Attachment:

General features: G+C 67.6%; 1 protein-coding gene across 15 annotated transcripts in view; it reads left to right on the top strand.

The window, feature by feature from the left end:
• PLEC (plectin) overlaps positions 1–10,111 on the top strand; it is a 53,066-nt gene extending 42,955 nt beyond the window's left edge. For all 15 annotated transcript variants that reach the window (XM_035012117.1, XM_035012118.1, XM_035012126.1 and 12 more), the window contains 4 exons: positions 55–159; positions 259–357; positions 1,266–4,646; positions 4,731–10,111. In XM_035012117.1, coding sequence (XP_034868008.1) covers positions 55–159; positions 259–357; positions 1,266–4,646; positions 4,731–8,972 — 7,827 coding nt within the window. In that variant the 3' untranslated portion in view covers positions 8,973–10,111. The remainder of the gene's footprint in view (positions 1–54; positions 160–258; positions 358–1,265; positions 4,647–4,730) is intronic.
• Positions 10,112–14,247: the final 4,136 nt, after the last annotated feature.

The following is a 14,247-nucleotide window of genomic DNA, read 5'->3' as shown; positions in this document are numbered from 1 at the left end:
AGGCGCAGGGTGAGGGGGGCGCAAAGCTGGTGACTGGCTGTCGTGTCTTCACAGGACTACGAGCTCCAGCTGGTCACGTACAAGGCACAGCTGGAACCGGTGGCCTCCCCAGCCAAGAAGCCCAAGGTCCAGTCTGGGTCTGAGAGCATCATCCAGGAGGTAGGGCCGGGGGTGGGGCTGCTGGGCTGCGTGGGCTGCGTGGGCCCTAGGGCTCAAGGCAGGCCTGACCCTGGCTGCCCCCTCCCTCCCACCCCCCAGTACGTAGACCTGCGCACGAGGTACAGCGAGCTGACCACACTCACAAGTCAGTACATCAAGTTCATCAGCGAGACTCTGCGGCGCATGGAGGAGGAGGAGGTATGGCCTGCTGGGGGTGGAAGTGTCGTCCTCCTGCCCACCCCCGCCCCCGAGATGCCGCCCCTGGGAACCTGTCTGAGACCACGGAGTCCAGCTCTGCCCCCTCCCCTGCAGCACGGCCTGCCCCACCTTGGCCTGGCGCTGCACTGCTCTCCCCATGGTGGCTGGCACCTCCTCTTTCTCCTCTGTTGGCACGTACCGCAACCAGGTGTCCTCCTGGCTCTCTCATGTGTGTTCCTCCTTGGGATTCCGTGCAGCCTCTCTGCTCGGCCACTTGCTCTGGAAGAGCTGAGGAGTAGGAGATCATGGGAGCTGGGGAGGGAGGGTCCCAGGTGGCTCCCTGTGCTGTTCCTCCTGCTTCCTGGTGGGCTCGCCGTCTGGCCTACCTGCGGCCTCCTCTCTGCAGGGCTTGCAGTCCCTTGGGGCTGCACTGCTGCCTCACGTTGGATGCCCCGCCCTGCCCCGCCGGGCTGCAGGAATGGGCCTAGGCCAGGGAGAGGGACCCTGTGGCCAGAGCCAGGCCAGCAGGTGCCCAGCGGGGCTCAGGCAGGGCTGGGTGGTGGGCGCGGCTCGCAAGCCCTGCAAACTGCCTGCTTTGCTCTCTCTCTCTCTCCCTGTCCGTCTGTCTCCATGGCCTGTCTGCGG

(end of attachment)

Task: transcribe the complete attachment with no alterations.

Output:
General features: G+C 67.6%; 1 protein-coding gene across 15 annotated transcripts in view; it reads left to right on the top strand.

The window, feature by feature from the left end:
• PLEC (plectin) overlaps positions 1–10,111 on the top strand; it is a 53,066-nt gene extending 42,955 nt beyond the window's left edge. For all 15 annotated transcript variants that reach the window (XM_035012117.1, XM_035012118.1, XM_035012126.1 and 12 more), the window contains 4 exons: positions 55–159; positions 259–357; positions 1,266–4,646; positions 4,731–10,111. In XM_035012117.1, coding sequence (XP_034868008.1) covers positions 55–159; positions 259–357; positions 1,266–4,646; positions 4,731–8,972 — 7,827 coding nt within the window. In that variant the 3' untranslated portion in view covers positions 8,973–10,111. The remainder of the gene's footprint in view (positions 1–54; positions 160–258; positions 358–1,265; positions 4,647–4,730) is intronic.
• Positions 10,112–14,247: the final 4,136 nt, after the last annotated feature.

The following is a 14,247-nucleotide window of genomic DNA, read 5'->3' as shown; positions in this document are numbered from 1 at the left end:
AGGCGCAGGGTGAGGGGGGCGCAAAGCTGGTGACTGGCTGTCGTGTCTTCACAGGACTACGAGCTCCAGCTGGTCACGTACAAGGCACAGCTGGAACCGGTGGCCTCCCCAGCCAAGAAGCCCAAGGTCCAGTCTGGGTCTGAGAGCATCATCCAGGAGGTAGGGCCGGGGGTGGGGCTGCTGGGCTGCGTGGGCTGCGTGGGCCCTAGGGCTCAAGGCAGGCCTGACCCTGGCTGCCCCCTCCCTCCCACCCCCCAGTACGTAGACCTGCGCACGAGGTACAGCGAGCTGACCACACTCACAAGTCAGTACATCAAGTTCATCAGCGAGACTCTGCGGCGCATGGAGGAGGAGGAGGTATGGCCTGCTGGGGGTGGAAGTGTCGTCCTCCTGCCCACCCCCGCCCCCGAGATGCCGCCCCTGGGAACCTGTCTGAGACCACGGAGTCCAGCTCTGCCCCCTCCCCTGCAGCACGGCCTGCCCCACCTTGGCCTGGCGCTGCACTGCTCTCCCCATGGTGGCTGGCACCTCCTCTTTCTCCTCTGTTGGCACGTACCGCAACCAGGTGTCCTCCTGGCTCTCTCATGTGTGTTCCTCCTTGGGATTCCGTGCAGCCTCTCTGCTCGGCCACTTGCTCTGGAAGAGCTGAGGAGTAGGAGATCATGGGAGCTGGGGAGGGAGGGTCCCAGGTGGCTCCCTGTGCTGTTCCTCCTGCTTCCTGGTGGGCTCGCCGTCTGGCCTACCTGCGGCCTCCTCTCTGCAGGGCTTGCAGTCCCTTGGGGCTGCACTGCTGCCTCACGTTGGATGCCCCGCCCTGCCCCGCCGGGCTGCAGGAATGGGCCTAGGCCAGGGAGAGGGACCCTGTGGCCAGAGCCAGGCCAGCAGGTGCCCAGCGGGGCTCAGGCAGGGCTGGGTGGTGGGCGCGGCTCGCAAGCCCTGCAAACTGCCTGCTTTGCTCTCTCTCTCTCTCCCTGTCCGTCTGTCTCCATGGCCTGTCTGCGG